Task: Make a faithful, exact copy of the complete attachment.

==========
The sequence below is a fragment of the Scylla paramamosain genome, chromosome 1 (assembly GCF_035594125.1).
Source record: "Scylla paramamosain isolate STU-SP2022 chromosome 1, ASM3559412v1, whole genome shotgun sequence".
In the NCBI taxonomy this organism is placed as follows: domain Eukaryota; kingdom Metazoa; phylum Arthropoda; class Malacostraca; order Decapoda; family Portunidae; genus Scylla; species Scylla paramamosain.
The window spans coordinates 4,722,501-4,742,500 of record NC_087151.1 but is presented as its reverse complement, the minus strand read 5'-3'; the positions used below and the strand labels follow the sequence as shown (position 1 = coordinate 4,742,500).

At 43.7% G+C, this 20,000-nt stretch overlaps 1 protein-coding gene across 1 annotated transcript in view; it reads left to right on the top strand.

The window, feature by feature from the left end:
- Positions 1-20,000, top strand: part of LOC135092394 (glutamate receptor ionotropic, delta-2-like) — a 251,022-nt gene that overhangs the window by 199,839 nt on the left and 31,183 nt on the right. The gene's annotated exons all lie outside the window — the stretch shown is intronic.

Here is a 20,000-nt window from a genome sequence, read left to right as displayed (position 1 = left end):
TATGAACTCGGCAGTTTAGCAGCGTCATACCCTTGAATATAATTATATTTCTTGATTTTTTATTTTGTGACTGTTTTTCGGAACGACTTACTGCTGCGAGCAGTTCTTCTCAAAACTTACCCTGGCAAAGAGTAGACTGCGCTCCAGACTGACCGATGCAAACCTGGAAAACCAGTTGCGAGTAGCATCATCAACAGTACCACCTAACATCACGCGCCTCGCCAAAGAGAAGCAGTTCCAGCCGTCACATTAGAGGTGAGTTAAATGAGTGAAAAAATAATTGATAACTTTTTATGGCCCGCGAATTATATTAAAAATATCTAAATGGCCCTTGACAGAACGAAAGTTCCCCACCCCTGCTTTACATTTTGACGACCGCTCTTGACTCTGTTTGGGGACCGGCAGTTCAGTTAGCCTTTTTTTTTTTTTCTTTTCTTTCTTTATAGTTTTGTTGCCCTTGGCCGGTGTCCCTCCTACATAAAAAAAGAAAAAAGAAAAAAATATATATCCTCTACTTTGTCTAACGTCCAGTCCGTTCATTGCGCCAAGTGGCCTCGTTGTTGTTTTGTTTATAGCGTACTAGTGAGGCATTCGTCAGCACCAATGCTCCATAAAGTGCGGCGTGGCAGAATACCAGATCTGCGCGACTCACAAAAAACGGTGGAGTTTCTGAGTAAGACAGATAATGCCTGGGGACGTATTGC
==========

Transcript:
The sequence below is a fragment of the Scylla paramamosain genome, chromosome 1 (assembly GCF_035594125.1).
Source record: "Scylla paramamosain isolate STU-SP2022 chromosome 1, ASM3559412v1, whole genome shotgun sequence".
In the NCBI taxonomy this organism is placed as follows: domain Eukaryota; kingdom Metazoa; phylum Arthropoda; class Malacostraca; order Decapoda; family Portunidae; genus Scylla; species Scylla paramamosain.
The window spans coordinates 4,722,501-4,742,500 of record NC_087151.1 but is presented as its reverse complement, the minus strand read 5'-3'; the positions used below and the strand labels follow the sequence as shown (position 1 = coordinate 4,742,500).

At 43.7% G+C, this 20,000-nt stretch overlaps 1 protein-coding gene across 1 annotated transcript in view; it reads left to right on the top strand.

The window, feature by feature from the left end:
- Positions 1-20,000, top strand: part of LOC135092394 (glutamate receptor ionotropic, delta-2-like) — a 251,022-nt gene that overhangs the window by 199,839 nt on the left and 31,183 nt on the right. The gene's annotated exons all lie outside the window — the stretch shown is intronic.

Here is a 20,000-nt window from a genome sequence, read left to right as displayed (position 1 = left end):
TATGAACTCGGCAGTTTAGCAGCGTCATACCCTTGAATATAATTATATTTCTTGATTTTTTATTTTGTGACTGTTTTTCGGAACGACTTACTGCTGCGAGCAGTTCTTCTCAAAACTTACCCTGGCAAAGAGTAGACTGCGCTCCAGACTGACCGATGCAAACCTGGAAAACCAGTTGCGAGTAGCATCATCAACAGTACCACCTAACATCACGCGCCTCGCCAAAGAGAAGCAGTTCCAGCCGTCACATTAGAGGTGAGTTAAATGAGTGAAAAAATAATTGATAACTTTTTATGGCCCGCGAATTATATTAAAAATATCTAAATGGCCCTTGACAGAACGAAAGTTCCCCACCCCTGCTTTACATTTTGACGACCGCTCTTGACTCTGTTTGGGGACCGGCAGTTCAGTTAGCCTTTTTTTTTTTTTCTTTTCTTTCTTTATAGTTTTGTTGCCCTTGGCCGGTGTCCCTCCTACATAAAAAAAGAAAAAAGAAAAAAATATATATCCTCTACTTTGTCTAACGTCCAGTCCGTTCATTGCGCCAAGTGGCCTCGTTGTTGTTTTGTTTATAGCGTACTAGTGAGGCATTCGTCAGCACCAATGCTCCATAAAGTGCGGCGTGGCAGAATACCAGATCTGCGCGACTCACAAAAAACGGTGGAGTTTCTGAGTAAGACAGATAATGCCTGGGGACGTATTGC